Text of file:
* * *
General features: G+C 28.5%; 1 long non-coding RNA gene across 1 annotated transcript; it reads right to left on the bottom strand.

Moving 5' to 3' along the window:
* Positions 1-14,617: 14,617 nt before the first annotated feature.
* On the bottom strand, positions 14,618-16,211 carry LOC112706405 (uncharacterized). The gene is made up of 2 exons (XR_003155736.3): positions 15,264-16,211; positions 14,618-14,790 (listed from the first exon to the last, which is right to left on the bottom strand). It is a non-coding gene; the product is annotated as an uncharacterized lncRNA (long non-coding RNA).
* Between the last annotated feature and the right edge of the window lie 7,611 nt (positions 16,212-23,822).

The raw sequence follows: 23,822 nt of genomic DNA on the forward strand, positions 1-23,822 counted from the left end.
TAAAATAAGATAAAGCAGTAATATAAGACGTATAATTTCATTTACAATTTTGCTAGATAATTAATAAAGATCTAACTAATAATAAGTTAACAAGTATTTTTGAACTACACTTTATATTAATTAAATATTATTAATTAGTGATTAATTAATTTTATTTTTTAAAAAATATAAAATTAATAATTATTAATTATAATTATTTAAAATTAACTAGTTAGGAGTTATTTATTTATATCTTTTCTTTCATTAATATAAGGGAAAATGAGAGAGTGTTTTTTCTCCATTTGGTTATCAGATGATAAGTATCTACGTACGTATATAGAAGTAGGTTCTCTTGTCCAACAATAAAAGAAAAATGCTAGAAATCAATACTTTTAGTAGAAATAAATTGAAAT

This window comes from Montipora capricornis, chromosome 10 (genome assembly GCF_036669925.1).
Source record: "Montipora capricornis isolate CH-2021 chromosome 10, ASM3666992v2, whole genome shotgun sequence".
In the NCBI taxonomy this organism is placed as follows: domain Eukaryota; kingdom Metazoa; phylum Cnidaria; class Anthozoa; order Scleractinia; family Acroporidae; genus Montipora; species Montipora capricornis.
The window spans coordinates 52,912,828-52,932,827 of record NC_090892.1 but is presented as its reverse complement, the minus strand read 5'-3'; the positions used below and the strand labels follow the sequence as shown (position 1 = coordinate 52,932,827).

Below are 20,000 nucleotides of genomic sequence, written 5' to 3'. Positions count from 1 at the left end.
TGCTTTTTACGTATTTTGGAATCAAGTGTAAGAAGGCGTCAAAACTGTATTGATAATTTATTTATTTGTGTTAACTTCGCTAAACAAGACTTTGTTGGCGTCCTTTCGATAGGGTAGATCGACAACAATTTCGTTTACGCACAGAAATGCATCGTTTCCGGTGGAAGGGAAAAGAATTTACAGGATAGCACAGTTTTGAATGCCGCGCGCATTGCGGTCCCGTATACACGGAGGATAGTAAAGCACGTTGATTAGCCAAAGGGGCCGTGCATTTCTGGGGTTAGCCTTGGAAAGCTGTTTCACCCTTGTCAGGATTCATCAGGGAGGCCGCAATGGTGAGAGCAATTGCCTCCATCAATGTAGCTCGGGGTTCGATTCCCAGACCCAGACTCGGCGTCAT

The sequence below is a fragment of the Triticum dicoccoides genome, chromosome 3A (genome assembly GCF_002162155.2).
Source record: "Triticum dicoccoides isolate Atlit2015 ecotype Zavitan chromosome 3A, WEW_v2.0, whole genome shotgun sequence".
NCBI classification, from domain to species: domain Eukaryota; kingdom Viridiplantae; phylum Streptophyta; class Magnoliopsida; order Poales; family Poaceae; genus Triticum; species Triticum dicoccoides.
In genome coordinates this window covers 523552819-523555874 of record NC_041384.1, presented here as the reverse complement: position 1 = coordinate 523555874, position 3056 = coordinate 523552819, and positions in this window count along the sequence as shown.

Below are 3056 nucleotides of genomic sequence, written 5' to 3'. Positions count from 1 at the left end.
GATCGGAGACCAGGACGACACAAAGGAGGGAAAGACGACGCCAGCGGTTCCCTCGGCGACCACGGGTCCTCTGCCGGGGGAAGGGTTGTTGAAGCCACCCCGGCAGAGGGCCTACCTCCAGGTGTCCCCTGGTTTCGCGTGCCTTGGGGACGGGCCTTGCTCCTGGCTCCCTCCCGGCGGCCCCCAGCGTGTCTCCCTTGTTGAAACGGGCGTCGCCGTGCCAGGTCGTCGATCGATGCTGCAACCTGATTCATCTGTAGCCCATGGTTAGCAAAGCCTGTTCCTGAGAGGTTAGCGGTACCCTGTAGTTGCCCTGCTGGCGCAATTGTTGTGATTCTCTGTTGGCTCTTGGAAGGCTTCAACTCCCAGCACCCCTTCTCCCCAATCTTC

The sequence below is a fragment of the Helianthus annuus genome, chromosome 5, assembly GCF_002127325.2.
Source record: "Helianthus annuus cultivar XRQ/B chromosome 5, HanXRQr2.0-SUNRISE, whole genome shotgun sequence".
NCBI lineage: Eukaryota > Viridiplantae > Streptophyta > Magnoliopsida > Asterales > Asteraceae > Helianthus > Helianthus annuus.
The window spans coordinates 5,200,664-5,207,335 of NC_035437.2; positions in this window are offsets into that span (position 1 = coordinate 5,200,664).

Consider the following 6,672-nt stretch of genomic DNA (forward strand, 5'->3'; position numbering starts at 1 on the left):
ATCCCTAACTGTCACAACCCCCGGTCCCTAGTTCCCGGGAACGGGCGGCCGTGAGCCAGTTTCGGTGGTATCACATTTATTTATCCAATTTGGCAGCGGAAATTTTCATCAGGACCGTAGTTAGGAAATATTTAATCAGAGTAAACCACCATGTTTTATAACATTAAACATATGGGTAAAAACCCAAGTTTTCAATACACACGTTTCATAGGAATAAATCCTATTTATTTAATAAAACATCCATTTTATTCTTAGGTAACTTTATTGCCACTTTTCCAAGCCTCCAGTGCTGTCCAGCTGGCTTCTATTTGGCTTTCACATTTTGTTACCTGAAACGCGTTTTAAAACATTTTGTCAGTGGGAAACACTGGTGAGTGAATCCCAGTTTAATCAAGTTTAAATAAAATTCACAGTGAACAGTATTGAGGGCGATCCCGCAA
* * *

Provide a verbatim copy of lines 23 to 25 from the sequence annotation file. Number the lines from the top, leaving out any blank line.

The window spans coordinates 5,200,664-5,207,335 of NC_035437.2; positions in this window are offsets into that span (position 1 = coordinate 5,200,664).

Consider the following 6,672-nt stretch of genomic DNA (forward strand, 5'->3'; position numbering starts at 1 on the left):
ATCCCTAACTGTCACAACCCCCGGTCCCTAGTTCCCGGGAACGGGCGGCCGTGAGCCAGTTTCGGTGGTATCACATTTATTTATCCAATTTGGCAGCGGAAATTTTCATCAGGACCGTAGTTAGGAAATATTTAATCAGAGTAAACCACCATGTTTTATAACATTAAACATATGGGTAAAAACCCAAGTTTTCAATACACACGTTTCATAGGAATAAATCCTATTTATTTAATAAAACATCCATTTTATTCTTAGGTAACTTTATTGCCACTTTTCCAAGCCTCCAGTGCTGTCCAGCTGGCTTCTATTTGGCTTTCACATTTTGTTACCTGAAACGCGTTTTAAAACATTTTGTCAGTGGGAAACACTGGTGAGTGAATCCCAGTTTAATCAAGTTTAAATAAAATTCACAGTGAACAGTATTGAGGGCGATCCCGCAA